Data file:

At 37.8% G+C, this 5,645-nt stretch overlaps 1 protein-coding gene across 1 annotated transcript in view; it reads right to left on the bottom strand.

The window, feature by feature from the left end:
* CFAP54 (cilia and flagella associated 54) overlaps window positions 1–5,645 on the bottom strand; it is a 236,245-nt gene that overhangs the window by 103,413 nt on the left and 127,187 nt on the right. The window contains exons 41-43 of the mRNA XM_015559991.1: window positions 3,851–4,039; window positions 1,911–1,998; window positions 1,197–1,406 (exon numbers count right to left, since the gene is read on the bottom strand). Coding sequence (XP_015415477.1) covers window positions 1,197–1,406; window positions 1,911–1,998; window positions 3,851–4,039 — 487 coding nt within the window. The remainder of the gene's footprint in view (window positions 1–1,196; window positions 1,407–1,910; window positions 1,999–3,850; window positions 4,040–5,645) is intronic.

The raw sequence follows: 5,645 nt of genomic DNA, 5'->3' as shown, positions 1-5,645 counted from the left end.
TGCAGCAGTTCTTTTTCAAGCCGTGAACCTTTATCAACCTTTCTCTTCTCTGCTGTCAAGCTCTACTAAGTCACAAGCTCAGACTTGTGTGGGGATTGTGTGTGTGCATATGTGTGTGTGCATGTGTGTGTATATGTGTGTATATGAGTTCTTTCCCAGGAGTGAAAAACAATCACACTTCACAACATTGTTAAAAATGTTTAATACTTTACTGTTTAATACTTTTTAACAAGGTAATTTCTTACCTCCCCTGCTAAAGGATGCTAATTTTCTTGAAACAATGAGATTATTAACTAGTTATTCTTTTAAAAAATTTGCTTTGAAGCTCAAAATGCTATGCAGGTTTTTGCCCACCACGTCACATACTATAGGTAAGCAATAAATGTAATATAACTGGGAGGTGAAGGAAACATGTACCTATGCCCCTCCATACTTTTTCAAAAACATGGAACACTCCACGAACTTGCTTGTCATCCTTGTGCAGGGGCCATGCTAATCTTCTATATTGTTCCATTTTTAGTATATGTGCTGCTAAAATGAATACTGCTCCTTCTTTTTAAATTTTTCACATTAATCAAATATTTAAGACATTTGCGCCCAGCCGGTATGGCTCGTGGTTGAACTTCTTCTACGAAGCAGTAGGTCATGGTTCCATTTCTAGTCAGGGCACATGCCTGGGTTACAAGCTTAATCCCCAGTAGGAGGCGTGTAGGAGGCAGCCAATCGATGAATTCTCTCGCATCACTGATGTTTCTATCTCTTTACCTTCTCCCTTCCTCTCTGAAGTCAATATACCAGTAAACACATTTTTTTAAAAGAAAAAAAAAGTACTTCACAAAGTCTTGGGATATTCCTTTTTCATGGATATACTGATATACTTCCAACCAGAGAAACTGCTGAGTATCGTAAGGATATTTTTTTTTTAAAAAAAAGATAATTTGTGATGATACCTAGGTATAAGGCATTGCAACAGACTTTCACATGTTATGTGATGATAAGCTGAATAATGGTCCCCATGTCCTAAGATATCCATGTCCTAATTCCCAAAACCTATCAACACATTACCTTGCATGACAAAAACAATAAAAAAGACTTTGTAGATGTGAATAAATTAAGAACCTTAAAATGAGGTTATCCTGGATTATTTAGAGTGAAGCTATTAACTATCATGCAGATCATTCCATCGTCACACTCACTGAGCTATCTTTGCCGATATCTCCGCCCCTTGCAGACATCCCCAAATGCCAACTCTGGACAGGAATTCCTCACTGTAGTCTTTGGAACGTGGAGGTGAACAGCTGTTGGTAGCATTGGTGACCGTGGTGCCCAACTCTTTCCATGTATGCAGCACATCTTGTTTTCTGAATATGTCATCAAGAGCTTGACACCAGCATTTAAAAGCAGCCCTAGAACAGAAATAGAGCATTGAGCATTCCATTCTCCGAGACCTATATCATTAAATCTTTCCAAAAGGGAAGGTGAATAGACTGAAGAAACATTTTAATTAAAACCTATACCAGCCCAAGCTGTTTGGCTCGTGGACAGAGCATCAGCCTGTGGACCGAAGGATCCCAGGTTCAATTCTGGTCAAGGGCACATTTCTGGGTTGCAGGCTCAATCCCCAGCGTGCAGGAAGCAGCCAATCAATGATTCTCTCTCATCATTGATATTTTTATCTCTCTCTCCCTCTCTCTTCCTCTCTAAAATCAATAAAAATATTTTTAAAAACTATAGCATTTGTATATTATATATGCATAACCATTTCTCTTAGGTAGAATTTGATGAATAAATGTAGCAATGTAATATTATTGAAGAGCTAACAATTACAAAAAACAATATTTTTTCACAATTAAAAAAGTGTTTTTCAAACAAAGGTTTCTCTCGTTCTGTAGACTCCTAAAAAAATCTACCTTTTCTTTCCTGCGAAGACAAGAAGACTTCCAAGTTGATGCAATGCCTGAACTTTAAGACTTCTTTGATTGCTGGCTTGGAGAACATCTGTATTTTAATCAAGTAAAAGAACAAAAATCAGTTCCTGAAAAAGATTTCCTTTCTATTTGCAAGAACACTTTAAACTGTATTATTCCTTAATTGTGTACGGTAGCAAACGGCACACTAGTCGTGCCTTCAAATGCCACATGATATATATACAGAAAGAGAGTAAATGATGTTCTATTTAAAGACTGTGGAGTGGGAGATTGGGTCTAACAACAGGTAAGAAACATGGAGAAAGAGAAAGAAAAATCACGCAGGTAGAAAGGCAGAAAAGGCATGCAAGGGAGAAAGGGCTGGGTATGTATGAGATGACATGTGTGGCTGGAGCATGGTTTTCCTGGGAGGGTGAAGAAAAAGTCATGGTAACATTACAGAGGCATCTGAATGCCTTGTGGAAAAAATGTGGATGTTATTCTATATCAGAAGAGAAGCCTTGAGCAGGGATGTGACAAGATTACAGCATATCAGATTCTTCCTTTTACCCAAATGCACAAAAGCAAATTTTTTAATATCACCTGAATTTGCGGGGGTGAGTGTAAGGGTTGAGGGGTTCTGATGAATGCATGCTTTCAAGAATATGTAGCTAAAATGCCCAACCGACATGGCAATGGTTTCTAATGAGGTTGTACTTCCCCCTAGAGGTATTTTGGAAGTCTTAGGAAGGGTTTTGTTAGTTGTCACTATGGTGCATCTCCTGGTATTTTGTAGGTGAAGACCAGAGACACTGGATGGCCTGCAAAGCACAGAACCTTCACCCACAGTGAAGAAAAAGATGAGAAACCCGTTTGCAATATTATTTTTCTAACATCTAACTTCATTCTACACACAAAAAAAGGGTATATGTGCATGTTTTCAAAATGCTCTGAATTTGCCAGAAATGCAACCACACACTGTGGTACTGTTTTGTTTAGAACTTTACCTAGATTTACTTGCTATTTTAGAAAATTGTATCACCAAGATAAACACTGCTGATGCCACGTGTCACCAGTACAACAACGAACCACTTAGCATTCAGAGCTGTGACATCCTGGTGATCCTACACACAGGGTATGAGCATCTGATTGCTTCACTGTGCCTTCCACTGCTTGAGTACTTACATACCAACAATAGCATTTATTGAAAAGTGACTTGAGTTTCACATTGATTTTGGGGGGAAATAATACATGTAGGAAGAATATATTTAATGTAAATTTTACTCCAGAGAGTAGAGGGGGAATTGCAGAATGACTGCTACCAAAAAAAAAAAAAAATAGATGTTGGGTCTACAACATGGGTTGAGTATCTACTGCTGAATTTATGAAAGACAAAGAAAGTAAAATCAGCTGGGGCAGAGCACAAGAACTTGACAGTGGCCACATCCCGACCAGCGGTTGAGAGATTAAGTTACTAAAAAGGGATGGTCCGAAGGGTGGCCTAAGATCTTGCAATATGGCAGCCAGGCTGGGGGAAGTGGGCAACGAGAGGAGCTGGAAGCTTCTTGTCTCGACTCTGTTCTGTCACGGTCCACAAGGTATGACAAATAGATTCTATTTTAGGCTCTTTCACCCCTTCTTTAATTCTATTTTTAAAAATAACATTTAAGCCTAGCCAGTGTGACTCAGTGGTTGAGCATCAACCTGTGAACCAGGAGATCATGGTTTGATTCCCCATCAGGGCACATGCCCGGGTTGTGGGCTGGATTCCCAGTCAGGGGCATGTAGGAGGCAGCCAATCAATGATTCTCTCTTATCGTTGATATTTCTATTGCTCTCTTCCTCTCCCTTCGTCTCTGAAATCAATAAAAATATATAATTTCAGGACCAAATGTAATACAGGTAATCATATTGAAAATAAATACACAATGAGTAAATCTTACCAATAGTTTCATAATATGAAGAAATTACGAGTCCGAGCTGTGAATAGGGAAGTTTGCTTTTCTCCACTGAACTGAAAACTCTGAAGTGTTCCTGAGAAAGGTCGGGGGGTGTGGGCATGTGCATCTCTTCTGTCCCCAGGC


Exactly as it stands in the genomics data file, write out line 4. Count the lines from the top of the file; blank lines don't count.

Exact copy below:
The raw sequence follows: 5,645 nt of genomic DNA, 5'->3' as shown, positions 1-5,645 counted from the left end.